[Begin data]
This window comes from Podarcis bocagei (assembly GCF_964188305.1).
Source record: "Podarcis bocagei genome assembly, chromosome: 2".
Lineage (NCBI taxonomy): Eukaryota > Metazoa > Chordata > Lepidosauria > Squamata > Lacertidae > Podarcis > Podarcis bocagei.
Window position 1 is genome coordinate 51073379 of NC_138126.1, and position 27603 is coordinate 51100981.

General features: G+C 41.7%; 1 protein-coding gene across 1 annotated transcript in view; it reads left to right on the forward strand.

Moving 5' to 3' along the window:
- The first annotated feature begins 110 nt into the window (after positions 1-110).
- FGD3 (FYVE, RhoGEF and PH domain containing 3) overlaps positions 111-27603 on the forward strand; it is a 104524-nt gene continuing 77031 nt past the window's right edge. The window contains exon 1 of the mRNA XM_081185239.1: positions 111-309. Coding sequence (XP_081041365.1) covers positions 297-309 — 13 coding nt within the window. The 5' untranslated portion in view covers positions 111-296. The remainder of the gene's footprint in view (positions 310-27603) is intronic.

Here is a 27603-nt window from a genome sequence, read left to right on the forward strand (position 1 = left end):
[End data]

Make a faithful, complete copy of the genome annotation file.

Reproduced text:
This window comes from Podarcis bocagei (assembly GCF_964188305.1).
Source record: "Podarcis bocagei genome assembly, chromosome: 2".
Lineage (NCBI taxonomy): Eukaryota > Metazoa > Chordata > Lepidosauria > Squamata > Lacertidae > Podarcis > Podarcis bocagei.
Window position 1 is genome coordinate 51073379 of NC_138126.1, and position 27603 is coordinate 51100981.

General features: G+C 41.7%; 1 protein-coding gene across 1 annotated transcript in view; it reads left to right on the forward strand.

Moving 5' to 3' along the window:
- The first annotated feature begins 110 nt into the window (after positions 1-110).
- FGD3 (FYVE, RhoGEF and PH domain containing 3) overlaps positions 111-27603 on the forward strand; it is a 104524-nt gene continuing 77031 nt past the window's right edge. The window contains exon 1 of the mRNA XM_081185239.1: positions 111-309. Coding sequence (XP_081041365.1) covers positions 297-309 — 13 coding nt within the window. The 5' untranslated portion in view covers positions 111-296. The remainder of the gene's footprint in view (positions 310-27603) is intronic.

Here is a 27603-nt window from a genome sequence, read left to right on the forward strand (position 1 = left end):